A wide range of age groups is represented in today's workforce. They are often required to collaborate to get things done. This type of workforce is known as a multi-generational workforce, and it can offer employers a variety of opportunities as well as challenges.
Employees of all generations bring different aspirations and personal experiences to the workplace. This can be especially difficult for managers who lead teams of workers from diverse generations. It's not just about getting the best out of your staff but also about ensuring everyone has a positive work experience.
This article will provide an overview of each generation and advice for dealing with and managing them in the workplace.
What is a multi-generational workforce?
A multi-generational workforce includes workers from many generations. People of all ages are included, both young and old. This can be advantageous in various ways, including encouraging creativity and originality because different age groups bring different perspectives.
Furthermore, multiple generations in the workforce frequently result in more harmonious relationships among employees as they learn how to listen to and interact with one another. These variables contribute to an environment that fosters professional and personal success.
A multi-generational workforce is becoming a reality for many organizations as Gen Z enters the workforce and Gen Alpha approaches. As a result, managers must be prepared to tackle the obstacles of managing different generations in the workplace and leveraging the benefits.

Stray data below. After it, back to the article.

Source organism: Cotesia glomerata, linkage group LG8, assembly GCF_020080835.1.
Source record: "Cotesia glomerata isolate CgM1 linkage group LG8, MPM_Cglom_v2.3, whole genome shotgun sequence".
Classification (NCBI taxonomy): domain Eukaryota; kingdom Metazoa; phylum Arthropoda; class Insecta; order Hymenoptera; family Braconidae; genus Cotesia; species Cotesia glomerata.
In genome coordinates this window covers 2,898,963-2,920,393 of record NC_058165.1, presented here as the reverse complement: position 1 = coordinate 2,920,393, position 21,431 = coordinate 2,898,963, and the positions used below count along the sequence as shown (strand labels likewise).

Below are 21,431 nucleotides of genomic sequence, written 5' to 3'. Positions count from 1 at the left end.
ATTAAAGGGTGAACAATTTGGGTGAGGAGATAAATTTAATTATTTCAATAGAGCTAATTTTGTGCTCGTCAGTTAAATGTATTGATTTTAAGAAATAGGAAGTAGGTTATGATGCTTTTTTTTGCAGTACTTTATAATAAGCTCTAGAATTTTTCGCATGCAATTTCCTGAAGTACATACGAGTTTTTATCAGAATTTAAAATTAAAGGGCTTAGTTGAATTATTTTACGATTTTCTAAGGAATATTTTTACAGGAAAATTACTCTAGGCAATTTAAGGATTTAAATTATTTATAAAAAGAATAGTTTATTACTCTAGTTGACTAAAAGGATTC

What are the different generations in the workforce?
The workforce is divided into five generations, each bringing unique viewpoints and ideals to the workplace. As a result, companies must manage these multiple generations in the workforce. Here's a primer on the five generations so you can work more effectively with them all:
1. Generation Z
Gen Z is the generation born between around 1996 and 2018. This generation accounts for about 10% of the total workforce in this day and age. They are digital natives, having grown up with technology at their fingertips and having a different outlook on work, life, and relationships than prior generations. They grew up around the technology and enjoyed talking and working with it. They are open to change, desire to interact with people from other cultures, and expect management practices to be tailored to their specific requirements. They strongly prefer flexible working hours and remote job alternatives. As a result, effectively managing Generation Z necessitates comprehending their unique demands, motivations, and beliefs.
2. Generation X
The Generation X demographic refers to those born between the early 1960s and 1980s. Gen X individuals account for 33% of today's workforce. During their early years, this generation witnessed major changes, including political and economic upheavals, which heightened stress and insecurity. There was also a trend away from traditional parenting roles and those of career mothers and fathers.
As a result of growing up between shifting traditions, Generation X has often been portrayed as autonomous, inventive, and resourceful problem solvers. They are naturally enterprising and prefer practicality to idealism or consensus building. These characteristics have helped them excel in various sectors, from business to journalism, despite frequently coming from unusual backgrounds or starting their firms at a young age.